Sunday, July 27, 2008

Serial blasts fail to shake the people's resolve

The serial bomb blasts have failed to shake the popular resolve not to be provoked. Tragically, the political consensus necessary to fight the perpetrators of terrors have failed to crystallise so far. It is clear from these attacks that the intention of the terrorists were to provoke a wider flare up among different sections of society. By refusing to get provoked the common man on the street have risen to this challenge, therefore, defeating the very purpose of these cowardly attacks on innocent people. I wrote this article in the aftermath of the serial bomb blasts that rocked Jaipur and Ahmedabad on 25th and 26th July 2008, and this was after the blasts in Jaipur in May.

Serial bombs fail to shake popular resolve, yet political consensus to fight terror elude

In the 16 serial blasts that rocked Ahmedabad city on Saturday, 49 lives have been lost so far. On Friday, nine explosions in Bangalore in the afternoon had killed two, and injured quite a few. With these two latest series of bombs in public places, we have had 11 serial bomb attacks in different Indian cities, beginning with one in Delhi in October 2005.

While the tragedy of these attacks have failed to shake the popular resolve not to be provoked, the political consensus necessary to fight the perpetrators of terrors have failed to crystalise so far.

While the deaths and destruction from each of these tragedies have varied, there is a common thread. From the nature of these blasts, it is clear that the effort has been not just to cause death and destruction, but primarily to cause panic, and provoke a wider flare up among different sections of society, particularly the Hindus and Muslims. But the common man on the street seems to have risen to this challenge in a spectacular manner. There has not been any general breakdown of law and order, and no reports of riots or retaliatory attacks on any community have broken out in the aftermath of these serial blasts.

The frustrations of the perpetrators could be best seen in their attempt to place their explosives in or around Mosques (Malegaon, Hyderabad, Ajmer) and in temples or around Hindu festivals (Ajmer, Delhi and Jaipur), in the desperate hope of provoking a wider reaction. The cowards behind these heinous attackers have failed miserably in their basic objectives of causing chaos and social breakdown, so far.

Unfortunately, the intelligence agencies have failed to get any information about these attacks, and the police investigation have failed in virtually each of these instances, to identify and apprehend the perpetrators, and prosecute them in courts of law.

The question, therefore is, will the political leadership and investigative agencies will rise to this challenge, rather than shirking their basic responsibility to protect life, liberty and property or engaging in political rhetoric or perpetuating the blame game, and meet the expectations of the public who have so far done everything in their capacity to demonstrate their capacity to absorb the shock of these blasts, and resolve not to fall for the provocation.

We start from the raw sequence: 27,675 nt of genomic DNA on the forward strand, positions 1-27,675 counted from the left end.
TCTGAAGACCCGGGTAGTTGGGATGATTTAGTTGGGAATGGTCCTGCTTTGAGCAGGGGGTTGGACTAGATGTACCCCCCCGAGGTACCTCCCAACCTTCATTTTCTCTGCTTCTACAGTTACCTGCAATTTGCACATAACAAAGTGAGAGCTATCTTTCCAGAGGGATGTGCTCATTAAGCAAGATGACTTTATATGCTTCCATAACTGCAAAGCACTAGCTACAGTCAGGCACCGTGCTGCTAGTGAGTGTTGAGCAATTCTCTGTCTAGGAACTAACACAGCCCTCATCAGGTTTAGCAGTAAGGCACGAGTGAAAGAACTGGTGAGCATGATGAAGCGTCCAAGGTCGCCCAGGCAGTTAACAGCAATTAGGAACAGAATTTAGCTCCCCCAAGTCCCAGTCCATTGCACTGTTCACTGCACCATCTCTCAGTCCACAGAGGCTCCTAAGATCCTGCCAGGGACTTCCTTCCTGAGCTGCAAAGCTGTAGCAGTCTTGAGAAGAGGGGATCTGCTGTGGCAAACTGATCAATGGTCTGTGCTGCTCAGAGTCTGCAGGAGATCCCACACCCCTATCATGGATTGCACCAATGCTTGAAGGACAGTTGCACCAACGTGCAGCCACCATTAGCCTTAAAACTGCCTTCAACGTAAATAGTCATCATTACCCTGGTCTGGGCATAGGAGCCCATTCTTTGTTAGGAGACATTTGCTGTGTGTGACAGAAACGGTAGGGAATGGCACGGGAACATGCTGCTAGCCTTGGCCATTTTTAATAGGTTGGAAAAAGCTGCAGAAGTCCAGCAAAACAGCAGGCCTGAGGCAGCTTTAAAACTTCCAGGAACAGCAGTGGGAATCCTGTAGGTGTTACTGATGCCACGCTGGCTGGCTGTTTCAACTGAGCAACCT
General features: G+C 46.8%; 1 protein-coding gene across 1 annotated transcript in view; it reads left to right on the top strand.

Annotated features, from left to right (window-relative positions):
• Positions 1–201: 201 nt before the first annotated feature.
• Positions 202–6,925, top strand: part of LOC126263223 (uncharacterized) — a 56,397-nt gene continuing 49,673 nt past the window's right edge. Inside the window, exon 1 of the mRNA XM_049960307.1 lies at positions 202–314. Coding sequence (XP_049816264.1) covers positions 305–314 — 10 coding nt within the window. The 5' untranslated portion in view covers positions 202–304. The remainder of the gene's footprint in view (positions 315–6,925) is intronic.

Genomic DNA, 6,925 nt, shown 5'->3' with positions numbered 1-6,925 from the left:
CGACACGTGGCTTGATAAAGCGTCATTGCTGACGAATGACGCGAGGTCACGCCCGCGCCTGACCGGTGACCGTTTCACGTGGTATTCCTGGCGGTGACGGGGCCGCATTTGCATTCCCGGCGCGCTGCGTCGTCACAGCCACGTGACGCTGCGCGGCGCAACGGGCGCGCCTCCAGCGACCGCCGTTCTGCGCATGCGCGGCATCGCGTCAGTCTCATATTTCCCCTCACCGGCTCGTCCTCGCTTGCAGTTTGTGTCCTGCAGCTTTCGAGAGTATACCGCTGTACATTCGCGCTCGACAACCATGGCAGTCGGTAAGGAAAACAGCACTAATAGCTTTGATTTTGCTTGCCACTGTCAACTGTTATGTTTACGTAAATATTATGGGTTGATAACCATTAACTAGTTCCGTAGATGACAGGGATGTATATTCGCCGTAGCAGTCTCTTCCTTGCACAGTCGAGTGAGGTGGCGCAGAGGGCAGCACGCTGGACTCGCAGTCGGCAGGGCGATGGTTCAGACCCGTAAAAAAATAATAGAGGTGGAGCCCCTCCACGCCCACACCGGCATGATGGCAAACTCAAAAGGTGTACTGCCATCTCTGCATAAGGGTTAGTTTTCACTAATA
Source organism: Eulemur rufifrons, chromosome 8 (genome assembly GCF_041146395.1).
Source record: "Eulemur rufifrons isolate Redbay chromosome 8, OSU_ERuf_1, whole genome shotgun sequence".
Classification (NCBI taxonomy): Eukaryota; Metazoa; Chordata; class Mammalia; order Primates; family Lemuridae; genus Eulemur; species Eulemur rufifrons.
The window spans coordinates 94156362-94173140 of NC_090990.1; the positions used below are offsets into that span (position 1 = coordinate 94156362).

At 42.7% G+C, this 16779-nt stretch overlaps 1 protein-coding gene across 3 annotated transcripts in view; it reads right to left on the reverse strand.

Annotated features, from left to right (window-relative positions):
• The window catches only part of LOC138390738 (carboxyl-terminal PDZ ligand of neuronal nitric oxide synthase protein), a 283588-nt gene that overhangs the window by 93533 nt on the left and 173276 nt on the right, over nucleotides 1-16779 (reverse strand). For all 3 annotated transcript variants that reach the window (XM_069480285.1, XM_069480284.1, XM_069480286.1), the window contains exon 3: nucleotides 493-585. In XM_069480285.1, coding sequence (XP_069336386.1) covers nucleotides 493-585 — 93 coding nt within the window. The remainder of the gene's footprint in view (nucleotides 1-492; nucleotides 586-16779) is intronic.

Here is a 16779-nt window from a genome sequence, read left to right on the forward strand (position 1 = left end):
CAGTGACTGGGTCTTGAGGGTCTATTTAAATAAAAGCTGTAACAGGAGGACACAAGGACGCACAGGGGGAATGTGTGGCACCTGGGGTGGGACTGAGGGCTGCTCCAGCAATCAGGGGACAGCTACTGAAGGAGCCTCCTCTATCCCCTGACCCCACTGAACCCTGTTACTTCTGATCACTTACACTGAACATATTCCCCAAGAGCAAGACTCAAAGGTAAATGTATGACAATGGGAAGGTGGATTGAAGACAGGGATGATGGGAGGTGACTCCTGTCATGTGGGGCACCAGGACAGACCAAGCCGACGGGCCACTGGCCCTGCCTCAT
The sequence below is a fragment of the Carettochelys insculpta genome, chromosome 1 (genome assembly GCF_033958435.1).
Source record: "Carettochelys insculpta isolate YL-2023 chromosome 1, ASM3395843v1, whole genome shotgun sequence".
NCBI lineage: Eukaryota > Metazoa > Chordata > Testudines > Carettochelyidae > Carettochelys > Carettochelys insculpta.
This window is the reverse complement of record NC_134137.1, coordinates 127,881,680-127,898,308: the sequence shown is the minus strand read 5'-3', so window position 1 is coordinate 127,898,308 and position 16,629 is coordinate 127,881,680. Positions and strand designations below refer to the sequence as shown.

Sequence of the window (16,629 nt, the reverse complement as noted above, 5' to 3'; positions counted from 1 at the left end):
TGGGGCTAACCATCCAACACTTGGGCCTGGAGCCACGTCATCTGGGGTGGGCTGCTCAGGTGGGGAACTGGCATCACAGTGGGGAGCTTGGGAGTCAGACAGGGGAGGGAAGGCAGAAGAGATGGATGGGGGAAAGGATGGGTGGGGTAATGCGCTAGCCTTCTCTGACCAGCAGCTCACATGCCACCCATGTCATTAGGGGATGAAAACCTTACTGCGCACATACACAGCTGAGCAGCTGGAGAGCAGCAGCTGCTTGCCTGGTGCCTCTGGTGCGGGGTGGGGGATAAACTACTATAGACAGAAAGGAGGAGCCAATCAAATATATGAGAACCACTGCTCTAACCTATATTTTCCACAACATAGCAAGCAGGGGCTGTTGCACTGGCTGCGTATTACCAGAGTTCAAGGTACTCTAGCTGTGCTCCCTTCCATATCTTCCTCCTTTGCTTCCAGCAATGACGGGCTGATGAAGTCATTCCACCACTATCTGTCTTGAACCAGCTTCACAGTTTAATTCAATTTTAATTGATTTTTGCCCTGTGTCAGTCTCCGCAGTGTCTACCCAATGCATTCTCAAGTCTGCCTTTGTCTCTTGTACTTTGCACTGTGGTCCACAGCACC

Chronology of serial blasts in India

PTI on NDTV, 26 July 2008
  • 26 July 2008: Serial blasts in Ahmedabad killing at least 49 people and injuring more than 100.
  • 25 July 2008: Nine explosions in Bangalore create terror killing two people and injuring twelve.
  • 13 May 2008: Eight serial blasts rock Jaipur in a span of 12 minutes leaving 65 dead and over 150 injured.
  • 11 October 2007: 2 killed in a blast inside Ajmer Sharif shrine during Ramadan.
  • 25 August 2007: 42 dead, 60 hurt in Hyderabad 'terror' strike.
  • 18 May 2007: A bomb at Mecca mosque in Hyderabad kills 11 people.
  • 19 February 2007: Two bombs explode aboard a train, near Panipat, bound from India to Pakistan, burning to death at least 66 passengers, most of them Pakistanis.
  • 7 September 2006: 30 dead and 100 hurt in twin blasts at a mosque in Malegaon.
  • 11 July 2006: Seven bombs on Mumbai's trains kill over 200 and injure 700 others.
  • 7 March 2006: Three bombings at a train station and two temples in Varanasi kill 20 people.
  • 29 October 2005: Three bombs placed in busy New Delhi markets a day before Diwali kill 62 people and injure hundreds.
  • January 2008: Terrorist attack on CRPF camp in Rampur kills 8.
  • August 2003: Two taxis packed with explosives blow up outside a Mumbai tourist attraction and a busy market, killing 52 and wounding more than 100.
  • September 24, 2002: Militants with guns and explosives attack the Akshardham Hindu temple in the western state of Gujarat, 31 killed, More than 80 injured.
  • May 14: Militants attack an army camp near Kashmir's winter capital, Jammu, killing more than 30, including wives and children of soldiers.
  • December 13, 2001: More than a dozen people, including five gunmen, killed in an attack on parliament in New Delhi.
  • October 1, 2001: Militants storm the Jammu and Kashmir state assembly complex, killing about 35 people.
  • March 1993: Mumbai serial bombings kill 257 people and injure more than 1,100.

No comments:

Post a Comment